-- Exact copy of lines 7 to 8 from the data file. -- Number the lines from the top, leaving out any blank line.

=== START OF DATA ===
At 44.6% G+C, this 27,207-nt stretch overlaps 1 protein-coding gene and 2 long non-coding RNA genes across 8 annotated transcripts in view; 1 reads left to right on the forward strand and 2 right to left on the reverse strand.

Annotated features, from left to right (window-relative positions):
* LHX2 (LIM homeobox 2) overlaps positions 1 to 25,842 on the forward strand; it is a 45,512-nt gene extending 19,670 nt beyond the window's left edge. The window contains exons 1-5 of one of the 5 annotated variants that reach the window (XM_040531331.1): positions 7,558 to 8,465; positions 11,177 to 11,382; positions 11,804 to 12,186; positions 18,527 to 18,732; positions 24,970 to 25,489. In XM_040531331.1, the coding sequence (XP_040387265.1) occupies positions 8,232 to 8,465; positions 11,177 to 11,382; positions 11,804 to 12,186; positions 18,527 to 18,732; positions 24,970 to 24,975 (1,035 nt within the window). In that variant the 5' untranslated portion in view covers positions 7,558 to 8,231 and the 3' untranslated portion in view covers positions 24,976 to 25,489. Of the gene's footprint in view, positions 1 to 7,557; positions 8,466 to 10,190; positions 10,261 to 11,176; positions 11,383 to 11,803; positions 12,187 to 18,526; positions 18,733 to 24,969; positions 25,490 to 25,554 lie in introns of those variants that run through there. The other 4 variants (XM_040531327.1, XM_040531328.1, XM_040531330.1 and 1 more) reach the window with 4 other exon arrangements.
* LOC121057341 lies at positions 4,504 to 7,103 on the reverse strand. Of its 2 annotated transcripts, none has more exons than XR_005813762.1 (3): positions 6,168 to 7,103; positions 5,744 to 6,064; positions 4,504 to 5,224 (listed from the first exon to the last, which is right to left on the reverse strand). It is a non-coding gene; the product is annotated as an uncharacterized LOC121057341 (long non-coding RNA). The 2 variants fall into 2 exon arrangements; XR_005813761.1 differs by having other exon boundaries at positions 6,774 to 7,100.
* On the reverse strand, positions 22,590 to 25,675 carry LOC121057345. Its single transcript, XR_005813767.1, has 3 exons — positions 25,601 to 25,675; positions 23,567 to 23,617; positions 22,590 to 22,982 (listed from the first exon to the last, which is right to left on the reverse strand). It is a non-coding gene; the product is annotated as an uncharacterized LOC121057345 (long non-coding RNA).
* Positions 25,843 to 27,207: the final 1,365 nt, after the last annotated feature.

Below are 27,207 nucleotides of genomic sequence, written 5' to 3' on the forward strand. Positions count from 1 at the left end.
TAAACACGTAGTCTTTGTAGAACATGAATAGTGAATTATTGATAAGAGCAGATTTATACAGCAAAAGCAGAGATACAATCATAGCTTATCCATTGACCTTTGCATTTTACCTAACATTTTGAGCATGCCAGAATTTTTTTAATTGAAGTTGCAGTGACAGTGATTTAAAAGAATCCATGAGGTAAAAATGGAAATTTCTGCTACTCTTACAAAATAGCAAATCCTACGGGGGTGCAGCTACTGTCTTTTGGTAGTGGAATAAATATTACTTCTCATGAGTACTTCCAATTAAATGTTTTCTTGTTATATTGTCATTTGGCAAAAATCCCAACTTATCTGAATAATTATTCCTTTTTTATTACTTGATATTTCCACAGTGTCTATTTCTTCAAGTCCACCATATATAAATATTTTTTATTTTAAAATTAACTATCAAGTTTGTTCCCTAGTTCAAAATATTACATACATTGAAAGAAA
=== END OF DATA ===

Below are 27,207 nucleotides of genomic sequence, written 5' to 3' on the forward strand. Positions count from 1 at the left end.
TAAACACGTAGTCTTTGTAGAACATGAATAGTGAATTATTGATAAGAGCAGATTTATACAGCAAAAGCAGAGATACAATCATAGCTTATCCATTGACCTTTGCATTTTACCTAACATTTTGAGCATGCCAGAATTTTTTTAATTGAAGTTGCAGTGACAGTGATTTAAAAGAATCCATGAGGTAAAAATGGAAATTTCTGCTACTCTTACAAAATAGCAAATCCTACGGGGGTGCAGCTACTGTCTTTTGGTAGTGGAATAAATATTACTTCTCATGAGTACTTCCAATTAAATGTTTTCTTGTTATATTGTCATTTGGCAAAAATCCCAACTTATCTGAATAATTATTCCTTTTTTATTACTTGATATTTCCACAGTGTCTATTTCTTCAAGTCCACCATATATAAATATTTTTTATTTTAAAATTAACTATCAAGTTTGTTCCCTAGTTCAAAATATTACATACATTGAAAGAAA